Monday was a very productive day. Janet and I documented two samplers in the morning from a private collection, then planned our itineraries for more documentations trips, make a quick stop at OfficeMax (where we are well known to all the staff), documented a Williamson County sampler in the afternoon, and then I attended a seminar presented by the Tennessee Volunteer Lawyers for the Arts (a very worthwhile organization) on copyright law.
We are up to 215 samplers now.
Our afternoon was somewhat marred by problems with the lighting kit. As I was preparing to shoot the gray card/first overall capture, one of the the light bulbs burst, rather spectacularly. Fortunately, I had set up on hardwood, not carpet, so a broom and dustpan cleared away the shattered glass. We decided to let the equipment cool down and then pack it up. The owner has expressed an interest in having the sampler conserved, and I will be able to get better photos when it is removed from the frame. The light kit has been performing admirably up until now, and considering the number of times I have set up and broken down those tripods...I guess we can't complain too much.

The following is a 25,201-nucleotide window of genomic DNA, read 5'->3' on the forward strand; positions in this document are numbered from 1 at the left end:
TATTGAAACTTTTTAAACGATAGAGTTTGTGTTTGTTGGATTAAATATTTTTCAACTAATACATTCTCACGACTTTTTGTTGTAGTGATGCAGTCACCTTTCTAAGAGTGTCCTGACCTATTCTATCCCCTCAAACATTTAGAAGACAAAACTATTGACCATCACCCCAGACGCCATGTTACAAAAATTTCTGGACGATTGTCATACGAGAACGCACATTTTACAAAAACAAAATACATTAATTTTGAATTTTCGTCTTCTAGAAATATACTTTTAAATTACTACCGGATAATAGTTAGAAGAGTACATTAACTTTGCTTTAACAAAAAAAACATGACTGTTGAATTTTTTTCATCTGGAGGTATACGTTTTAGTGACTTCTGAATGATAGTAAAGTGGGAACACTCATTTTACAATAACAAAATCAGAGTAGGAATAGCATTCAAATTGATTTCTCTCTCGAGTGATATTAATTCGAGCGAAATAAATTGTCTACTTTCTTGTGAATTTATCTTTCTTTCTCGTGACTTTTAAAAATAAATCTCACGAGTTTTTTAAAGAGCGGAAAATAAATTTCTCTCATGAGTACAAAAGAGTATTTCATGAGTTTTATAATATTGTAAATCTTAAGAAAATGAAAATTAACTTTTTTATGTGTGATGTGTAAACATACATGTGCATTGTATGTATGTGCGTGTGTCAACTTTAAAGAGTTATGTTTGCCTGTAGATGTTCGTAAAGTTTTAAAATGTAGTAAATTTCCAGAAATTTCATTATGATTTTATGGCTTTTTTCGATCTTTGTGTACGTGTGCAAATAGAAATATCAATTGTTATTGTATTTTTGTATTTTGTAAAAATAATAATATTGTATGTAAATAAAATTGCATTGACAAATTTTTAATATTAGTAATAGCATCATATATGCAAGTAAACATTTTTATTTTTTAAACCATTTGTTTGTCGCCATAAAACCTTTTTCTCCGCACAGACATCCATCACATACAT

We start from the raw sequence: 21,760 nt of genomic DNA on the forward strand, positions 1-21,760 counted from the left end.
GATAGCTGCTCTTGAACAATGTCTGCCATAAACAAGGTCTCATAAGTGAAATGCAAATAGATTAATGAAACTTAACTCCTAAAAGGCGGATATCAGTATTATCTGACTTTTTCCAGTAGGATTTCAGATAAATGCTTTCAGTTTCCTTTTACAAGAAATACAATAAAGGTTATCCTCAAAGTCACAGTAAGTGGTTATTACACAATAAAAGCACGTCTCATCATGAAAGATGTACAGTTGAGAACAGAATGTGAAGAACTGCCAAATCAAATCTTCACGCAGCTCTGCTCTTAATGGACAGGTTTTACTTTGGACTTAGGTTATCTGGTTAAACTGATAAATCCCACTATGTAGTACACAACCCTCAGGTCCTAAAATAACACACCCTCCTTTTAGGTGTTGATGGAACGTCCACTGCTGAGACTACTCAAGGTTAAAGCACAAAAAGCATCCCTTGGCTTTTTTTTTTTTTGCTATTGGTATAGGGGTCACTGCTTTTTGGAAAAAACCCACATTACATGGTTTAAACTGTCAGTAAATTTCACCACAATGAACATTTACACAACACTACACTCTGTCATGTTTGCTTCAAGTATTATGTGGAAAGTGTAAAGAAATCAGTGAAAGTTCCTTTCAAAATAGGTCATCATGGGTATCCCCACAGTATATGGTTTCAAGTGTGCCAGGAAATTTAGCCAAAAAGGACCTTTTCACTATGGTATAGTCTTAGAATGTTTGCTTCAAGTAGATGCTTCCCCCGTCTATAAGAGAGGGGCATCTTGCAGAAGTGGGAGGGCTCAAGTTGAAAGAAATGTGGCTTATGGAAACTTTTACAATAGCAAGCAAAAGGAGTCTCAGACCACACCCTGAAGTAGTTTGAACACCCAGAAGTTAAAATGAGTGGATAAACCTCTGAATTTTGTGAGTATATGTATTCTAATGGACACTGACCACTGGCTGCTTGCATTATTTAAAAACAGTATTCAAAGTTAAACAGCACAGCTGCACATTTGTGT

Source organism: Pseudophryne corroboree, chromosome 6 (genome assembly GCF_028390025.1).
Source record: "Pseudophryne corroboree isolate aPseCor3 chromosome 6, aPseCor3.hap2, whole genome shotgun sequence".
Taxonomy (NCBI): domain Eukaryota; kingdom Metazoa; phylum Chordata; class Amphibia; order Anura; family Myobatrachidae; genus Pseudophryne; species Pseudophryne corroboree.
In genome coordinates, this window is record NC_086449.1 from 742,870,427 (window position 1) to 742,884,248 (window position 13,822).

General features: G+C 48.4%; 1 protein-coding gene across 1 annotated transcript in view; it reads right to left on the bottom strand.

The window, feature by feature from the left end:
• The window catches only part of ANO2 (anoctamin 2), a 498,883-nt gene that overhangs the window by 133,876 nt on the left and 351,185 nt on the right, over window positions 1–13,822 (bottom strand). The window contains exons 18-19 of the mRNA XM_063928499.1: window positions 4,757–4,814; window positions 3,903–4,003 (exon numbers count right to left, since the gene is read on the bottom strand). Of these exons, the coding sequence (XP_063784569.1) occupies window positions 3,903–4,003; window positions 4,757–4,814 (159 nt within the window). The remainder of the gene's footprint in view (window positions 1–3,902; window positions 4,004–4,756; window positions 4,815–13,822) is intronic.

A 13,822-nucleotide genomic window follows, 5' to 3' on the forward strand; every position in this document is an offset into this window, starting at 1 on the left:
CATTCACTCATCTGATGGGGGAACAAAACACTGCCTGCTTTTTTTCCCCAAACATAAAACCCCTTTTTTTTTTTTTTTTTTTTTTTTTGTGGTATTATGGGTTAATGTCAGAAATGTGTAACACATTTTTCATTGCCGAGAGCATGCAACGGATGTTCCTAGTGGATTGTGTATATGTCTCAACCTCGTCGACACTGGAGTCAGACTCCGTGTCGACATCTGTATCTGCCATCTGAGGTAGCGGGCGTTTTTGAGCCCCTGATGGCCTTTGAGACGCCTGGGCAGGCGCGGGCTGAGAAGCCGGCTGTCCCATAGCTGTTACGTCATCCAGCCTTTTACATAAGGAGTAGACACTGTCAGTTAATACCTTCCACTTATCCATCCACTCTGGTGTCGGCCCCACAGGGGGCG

I did get some images by using the ambient light and a long exposure, though the sampler is much more vibrant and impressive in person. Here's the latest from Williamson County:
1851 Francis E. Hulme
© TSS 214
We are very excited about this sampler. It shows a clear relationship to the 1854 Margaret Elizabeth Kirkpatrick (TSS 010) and the 1855 Sarah Ann Brown (TSS 002). The maker, Francis Elizabeth? Hulme, was 23 when she worked it, which is ten years older than most of our stitchers. In fact, she is the oldest stitcher we have found. The Hulme family lived in District 6 of Williamson Co. Francis finished the sampler in January 1851 and married in December 1851. Sadly, she died in 1854, probably from complications of childbirth.